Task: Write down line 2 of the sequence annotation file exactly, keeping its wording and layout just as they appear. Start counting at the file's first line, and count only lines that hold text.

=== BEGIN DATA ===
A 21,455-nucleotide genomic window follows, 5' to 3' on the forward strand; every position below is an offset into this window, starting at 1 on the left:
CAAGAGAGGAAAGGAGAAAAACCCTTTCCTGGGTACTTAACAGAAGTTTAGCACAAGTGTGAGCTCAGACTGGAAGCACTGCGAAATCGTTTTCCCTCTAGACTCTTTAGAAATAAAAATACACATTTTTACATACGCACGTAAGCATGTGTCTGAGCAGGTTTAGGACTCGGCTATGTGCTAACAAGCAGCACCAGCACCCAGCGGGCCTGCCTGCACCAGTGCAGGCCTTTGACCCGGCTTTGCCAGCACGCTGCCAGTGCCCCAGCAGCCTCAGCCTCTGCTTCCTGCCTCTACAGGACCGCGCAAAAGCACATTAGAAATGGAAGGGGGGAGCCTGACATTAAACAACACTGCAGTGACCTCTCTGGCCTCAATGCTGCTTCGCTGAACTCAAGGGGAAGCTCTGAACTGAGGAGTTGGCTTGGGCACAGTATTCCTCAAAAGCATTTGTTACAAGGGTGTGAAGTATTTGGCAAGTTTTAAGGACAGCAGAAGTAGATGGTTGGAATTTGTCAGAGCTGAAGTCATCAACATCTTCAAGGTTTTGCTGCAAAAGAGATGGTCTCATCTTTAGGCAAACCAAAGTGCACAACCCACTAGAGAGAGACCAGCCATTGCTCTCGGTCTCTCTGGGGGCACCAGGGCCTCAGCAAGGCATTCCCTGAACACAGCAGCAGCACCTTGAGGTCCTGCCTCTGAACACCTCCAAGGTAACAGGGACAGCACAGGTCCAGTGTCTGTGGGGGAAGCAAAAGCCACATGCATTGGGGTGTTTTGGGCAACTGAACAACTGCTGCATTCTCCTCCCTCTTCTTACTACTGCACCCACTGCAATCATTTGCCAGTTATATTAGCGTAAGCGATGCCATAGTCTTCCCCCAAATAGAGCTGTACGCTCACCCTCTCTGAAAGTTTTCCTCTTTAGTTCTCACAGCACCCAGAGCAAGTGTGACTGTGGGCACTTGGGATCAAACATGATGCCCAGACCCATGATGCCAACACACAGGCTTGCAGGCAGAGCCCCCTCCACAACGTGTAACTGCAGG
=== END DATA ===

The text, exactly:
CAAGAGAGGAAAGGAGAAAAACCCTTTCCTGGGTACTTAACAGAAGTTTAGCACAAGTGTGAGCTCAGACTGGAAGCACTGCGAAATCGTTTTCCCTCTAGACTCTTTAGAAATAAAAATACACATTTTTACATACGCACGTAAGCATGTGTCTGAGCAGGTTTAGGACTCGGCTATGTGCTAACAAGCAGCACCAGCACCCAGCGGGCCTGCCTGCACCAGTGCAGGCCTTTGACCCGGCTTTGCCAGCACGCTGCCAGTGCCCCAGCAGCCTCAGCCTCTGCTTCCTGCCTCTACAGGACCGCGCAAAAGCACATTAGAAATGGAAGGGGGGAGCCTGACATTAAACAACACTGCAGTGACCTCTCTGGCCTCAATGCTGCTTCGCTGAACTCAAGGGGAAGCTCTGAACTGAGGAGTTGGCTTGGGCACAGTATTCCTCAAAAGCATTTGTTACAAGGGTGTGAAGTATTTGGCAAGTTTTAAGGACAGCAGAAGTAGATGGTTGGAATTTGTCAGAGCTGAAGTCATCAACATCTTCAAGGTTTTGCTGCAAAAGAGATGGTCTCATCTTTAGGCAAACCAAAGTGCACAACCCACTAGAGAGAGACCAGCCATTGCTCTCGGTCTCTCTGGGGGCACCAGGGCCTCAGCAAGGCATTCCCTGAACACAGCAGCAGCACCTTGAGGTCCTGCCTCTGAACACCTCCAAGGTAACAGGGACAGCACAGGTCCAGTGTCTGTGGGGGAAGCAAAAGCCACATGCATTGGGGTGTTTTGGGCAACTGAACAACTGCTGCATTCTCCTCCCTCTTCTTACTACTGCACCCACTGCAATCATTTGCCAGTTATATTAGCGTAAGCGATGCCATAGTCTTCCCCCAAATAGAGCTGTACGCTCACCCTCTCTGAAAGTTTTCCTCTTTAGTTCTCACAGCACCCAGAGCAAGTGTGACTGTGGGCACTTGGGATCAAACATGATGCCCAGACCCATGATGCCAACACACAGGCTTGCAGGCAGAGCCCCCTCCACAACGTGTAACTGCAGG